auto-exposure-flash-manufacturing button. You have to feel yourself
through the making of this. I advise you to mock up this DIY (or your
version) first in cardboard. These are the steps I took:
1) Cut off top of a dome diffuser that fits the flash. Surround it with Velcro.
2) Guestimate the size and angles for the back-panel. I wanted mine
to extend 8 inches so it would be large. This will be the cloroplast
3) Create side-panels from light weight material.
4) Determine where hinges should be located and install on back
panel. This means cutting the back panel at the mid point and
installing hinge so it folds completely back.
5) Trim side panels, attach with tape temporarily. Note how they can
be folded back and then down. Trim to fit and cut out final size.
6) Add Velcro to side-panels and back-panel as needed. I also made
sure my side-panels would Velcro to the dome diffuser on the bottom.
7) Cut out the silk for the soft box. Trim and add a glue bead to
the edge to stiffen it. Then add Velcro as needed. I later added a
small Velcro along the bottom so I could move the silk up and out of
the way from my lens, when the flash goes on camera.
8) When done, do one more check for moving parts, re-glue as needed, trim. Then paint outside black and inside white.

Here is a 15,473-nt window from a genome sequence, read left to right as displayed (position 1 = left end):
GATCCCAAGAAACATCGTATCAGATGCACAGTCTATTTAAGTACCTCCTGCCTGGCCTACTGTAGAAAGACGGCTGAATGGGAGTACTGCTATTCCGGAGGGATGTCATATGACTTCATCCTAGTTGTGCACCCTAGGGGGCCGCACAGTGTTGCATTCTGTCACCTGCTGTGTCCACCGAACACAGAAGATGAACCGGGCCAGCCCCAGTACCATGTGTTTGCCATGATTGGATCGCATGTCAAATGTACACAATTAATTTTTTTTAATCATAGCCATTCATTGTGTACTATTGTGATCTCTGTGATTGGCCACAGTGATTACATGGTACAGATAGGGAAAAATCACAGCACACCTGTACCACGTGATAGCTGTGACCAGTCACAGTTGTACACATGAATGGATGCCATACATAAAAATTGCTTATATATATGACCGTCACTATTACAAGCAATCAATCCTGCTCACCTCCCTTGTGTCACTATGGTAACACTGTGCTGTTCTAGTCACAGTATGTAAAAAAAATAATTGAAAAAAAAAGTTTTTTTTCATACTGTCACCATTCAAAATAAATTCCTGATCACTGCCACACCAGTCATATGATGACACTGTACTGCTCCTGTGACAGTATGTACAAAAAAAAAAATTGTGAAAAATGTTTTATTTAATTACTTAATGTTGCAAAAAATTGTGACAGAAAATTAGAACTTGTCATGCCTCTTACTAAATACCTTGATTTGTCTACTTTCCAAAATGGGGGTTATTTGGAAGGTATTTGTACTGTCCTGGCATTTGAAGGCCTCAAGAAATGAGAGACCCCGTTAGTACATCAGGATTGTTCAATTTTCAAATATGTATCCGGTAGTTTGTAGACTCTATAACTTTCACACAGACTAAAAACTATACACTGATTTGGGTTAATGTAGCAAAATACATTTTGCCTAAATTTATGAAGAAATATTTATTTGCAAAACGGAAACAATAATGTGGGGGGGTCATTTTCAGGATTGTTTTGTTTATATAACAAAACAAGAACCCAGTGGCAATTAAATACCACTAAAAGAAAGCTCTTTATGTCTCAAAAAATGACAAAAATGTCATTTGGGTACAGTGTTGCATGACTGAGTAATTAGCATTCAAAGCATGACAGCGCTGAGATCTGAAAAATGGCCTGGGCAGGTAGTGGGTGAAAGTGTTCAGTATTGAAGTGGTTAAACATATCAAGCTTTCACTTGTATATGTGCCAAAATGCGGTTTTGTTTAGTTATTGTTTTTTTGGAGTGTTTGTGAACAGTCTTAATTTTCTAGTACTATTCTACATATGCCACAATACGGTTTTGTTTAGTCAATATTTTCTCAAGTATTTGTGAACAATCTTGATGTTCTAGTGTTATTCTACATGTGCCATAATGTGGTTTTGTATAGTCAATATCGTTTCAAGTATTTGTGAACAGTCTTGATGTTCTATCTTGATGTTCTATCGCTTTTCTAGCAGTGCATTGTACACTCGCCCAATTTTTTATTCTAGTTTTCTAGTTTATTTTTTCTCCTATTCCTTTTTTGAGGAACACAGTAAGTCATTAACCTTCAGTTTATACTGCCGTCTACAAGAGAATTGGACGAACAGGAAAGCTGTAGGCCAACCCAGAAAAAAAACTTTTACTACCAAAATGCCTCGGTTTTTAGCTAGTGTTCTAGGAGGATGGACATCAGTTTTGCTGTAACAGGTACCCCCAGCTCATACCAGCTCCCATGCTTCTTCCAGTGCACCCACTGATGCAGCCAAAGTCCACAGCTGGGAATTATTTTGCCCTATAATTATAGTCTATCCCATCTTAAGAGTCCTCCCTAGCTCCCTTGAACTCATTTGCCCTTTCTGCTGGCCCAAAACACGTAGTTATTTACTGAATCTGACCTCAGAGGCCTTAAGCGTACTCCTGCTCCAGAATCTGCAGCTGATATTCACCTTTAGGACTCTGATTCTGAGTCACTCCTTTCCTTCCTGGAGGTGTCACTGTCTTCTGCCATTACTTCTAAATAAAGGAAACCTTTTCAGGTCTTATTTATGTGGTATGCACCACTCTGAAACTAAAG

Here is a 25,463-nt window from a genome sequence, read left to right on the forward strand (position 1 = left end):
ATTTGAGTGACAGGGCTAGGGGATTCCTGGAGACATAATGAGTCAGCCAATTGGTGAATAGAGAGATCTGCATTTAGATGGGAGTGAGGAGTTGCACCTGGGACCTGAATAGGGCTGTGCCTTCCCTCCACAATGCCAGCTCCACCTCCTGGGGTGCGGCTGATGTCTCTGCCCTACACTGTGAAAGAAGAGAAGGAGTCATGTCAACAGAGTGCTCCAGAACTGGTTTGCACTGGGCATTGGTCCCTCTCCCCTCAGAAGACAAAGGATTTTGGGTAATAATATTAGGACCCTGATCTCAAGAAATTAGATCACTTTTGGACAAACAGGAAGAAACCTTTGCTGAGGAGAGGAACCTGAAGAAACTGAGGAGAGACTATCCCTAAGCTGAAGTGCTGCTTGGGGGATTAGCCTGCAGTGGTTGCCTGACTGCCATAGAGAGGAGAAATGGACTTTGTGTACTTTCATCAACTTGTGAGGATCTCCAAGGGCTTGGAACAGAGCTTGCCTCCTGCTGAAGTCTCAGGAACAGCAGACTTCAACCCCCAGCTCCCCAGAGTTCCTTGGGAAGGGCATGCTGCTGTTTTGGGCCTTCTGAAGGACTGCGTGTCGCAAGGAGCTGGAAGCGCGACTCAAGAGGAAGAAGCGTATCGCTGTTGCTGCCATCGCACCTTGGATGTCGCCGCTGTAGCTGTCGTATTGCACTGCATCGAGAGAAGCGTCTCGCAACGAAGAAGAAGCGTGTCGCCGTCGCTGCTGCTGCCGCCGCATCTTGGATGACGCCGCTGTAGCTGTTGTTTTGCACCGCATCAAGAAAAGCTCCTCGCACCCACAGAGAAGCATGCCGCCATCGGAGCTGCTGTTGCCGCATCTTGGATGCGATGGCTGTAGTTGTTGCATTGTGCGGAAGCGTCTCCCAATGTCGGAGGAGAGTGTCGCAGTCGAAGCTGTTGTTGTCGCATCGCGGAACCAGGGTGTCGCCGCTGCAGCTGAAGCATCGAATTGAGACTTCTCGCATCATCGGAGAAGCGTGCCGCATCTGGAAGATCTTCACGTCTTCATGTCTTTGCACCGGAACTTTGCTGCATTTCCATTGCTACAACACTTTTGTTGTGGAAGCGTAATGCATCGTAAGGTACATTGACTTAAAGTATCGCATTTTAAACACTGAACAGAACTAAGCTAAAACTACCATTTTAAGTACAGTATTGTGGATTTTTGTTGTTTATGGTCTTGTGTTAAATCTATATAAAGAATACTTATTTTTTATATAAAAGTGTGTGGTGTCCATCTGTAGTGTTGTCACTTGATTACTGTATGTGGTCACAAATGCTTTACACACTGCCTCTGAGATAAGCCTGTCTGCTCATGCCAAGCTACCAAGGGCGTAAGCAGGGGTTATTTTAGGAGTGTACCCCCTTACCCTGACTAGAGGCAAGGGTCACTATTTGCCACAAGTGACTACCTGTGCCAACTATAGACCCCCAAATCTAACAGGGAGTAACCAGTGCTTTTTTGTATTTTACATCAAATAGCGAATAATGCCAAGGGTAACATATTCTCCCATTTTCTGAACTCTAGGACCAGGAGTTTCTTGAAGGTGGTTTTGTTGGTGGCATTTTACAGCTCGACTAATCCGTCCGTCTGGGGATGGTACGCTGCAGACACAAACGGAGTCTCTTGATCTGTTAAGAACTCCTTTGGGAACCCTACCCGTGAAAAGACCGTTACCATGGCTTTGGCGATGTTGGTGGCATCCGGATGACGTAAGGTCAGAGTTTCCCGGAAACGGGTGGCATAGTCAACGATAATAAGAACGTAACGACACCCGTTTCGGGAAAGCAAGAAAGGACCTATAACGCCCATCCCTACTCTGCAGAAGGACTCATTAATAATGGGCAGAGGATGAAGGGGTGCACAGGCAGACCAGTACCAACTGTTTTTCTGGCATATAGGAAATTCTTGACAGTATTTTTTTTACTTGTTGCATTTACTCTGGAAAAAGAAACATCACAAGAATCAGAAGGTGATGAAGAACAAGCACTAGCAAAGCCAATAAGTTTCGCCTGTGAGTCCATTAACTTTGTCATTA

Once you have it working in cardboard, then try it with your final materials, concentrating on keeping it as light as possible.
I wanted this to be a realistic setting. I placed the mannequin in a chair with a white card behind it to reveal issues with wall shadows. The remain large living room has a high ceiling and yellow walls. I set about comparing an umbrella, dome flash, and direct flash to my DoItAll. I adjusted the flash output to create somewhat similar histograms. This showed that the soft box and umbrella both consumed about a stop of light, whereas the reflector and white card bounce flash ate up about 2 stops of flash power.
Direct Flash… Pretty harsh at 1/60, f 5.6, 60mm, 800ISO, flash power 1/100
Umbrella placed at 2 feet
Softbox flash placed at 2 feet
Finished product in use
I painted the back sides black and the inside white. The softbox “silk” was originally borrowed from a broken umbrella, but later I decided to use regular light material bought in a store. The silk attaches with Velcro.
Softbox set up. Like a regular soft box, the silk or cover attaches with Velcro.
Reflector setup. The sides flare out by changing position. The top part of the back is hinged and moved forward to direct light forward.
White card set up, shows the top part of the cloroplast fold back, the side panels folded back and down. The side panels are double hinged (once on the side, and once in the middle, cross-wise)
White card with diffuser in front
For fans of the flip-it or Fong diffuser this adds a diffuser to the front. When not in use this extra piece of plastic rests on the back with Velcro.
Have any ideas for improvements / similar projects? Share in the comments.
Udi Tirosh is an entrepreneur, photography inventor, journalist, educator, and writer based in Israel. With over 25 years of experience in the photo-video industry, Udi has built and sold several photography-related brands. Udi has a double degree in mass media communications and computer science.